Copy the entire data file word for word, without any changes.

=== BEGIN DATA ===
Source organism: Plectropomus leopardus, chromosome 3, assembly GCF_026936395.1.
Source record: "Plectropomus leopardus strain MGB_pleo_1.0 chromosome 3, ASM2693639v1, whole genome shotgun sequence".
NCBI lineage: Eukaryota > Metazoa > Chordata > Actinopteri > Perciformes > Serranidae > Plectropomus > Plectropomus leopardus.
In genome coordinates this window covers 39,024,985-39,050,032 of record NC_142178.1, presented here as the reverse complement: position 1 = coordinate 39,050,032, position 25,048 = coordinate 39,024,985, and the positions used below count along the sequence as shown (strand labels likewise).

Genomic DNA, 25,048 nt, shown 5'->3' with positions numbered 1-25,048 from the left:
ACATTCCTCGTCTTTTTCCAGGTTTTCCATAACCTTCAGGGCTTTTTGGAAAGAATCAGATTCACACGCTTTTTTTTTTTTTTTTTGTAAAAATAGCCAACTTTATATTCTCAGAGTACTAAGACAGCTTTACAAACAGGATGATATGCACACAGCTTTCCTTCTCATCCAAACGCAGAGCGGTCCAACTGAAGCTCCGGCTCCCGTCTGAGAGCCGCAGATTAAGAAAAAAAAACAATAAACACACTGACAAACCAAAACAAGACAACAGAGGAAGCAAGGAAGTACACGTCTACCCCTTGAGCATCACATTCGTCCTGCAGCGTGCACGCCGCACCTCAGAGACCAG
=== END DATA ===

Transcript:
Source organism: Plectropomus leopardus, chromosome 3, assembly GCF_026936395.1.
Source record: "Plectropomus leopardus strain MGB_pleo_1.0 chromosome 3, ASM2693639v1, whole genome shotgun sequence".
NCBI lineage: Eukaryota > Metazoa > Chordata > Actinopteri > Perciformes > Serranidae > Plectropomus > Plectropomus leopardus.
In genome coordinates this window covers 39,024,985-39,050,032 of record NC_142178.1, presented here as the reverse complement: position 1 = coordinate 39,050,032, position 25,048 = coordinate 39,024,985, and the positions used below count along the sequence as shown (strand labels likewise).

Genomic DNA, 25,048 nt, shown 5'->3' with positions numbered 1-25,048 from the left:
ACATTCCTCGTCTTTTTCCAGGTTTTCCATAACCTTCAGGGCTTTTTGGAAAGAATCAGATTCACACGCTTTTTTTTTTTTTTTTTGTAAAAATAGCCAACTTTATATTCTCAGAGTACTAAGACAGCTTTACAAACAGGATGATATGCACACAGCTTTCCTTCTCATCCAAACGCAGAGCGGTCCAACTGAAGCTCCGGCTCCCGTCTGAGAGCCGCAGATTAAGAAAAAAAAACAATAAACACACTGACAAACCAAAACAAGACAACAGAGGAAGCAAGGAAGTACACGTCTACCCCTTGAGCATCACATTCGTCCTGCAGCGTGCACGCCGCACCTCAGAGACCAG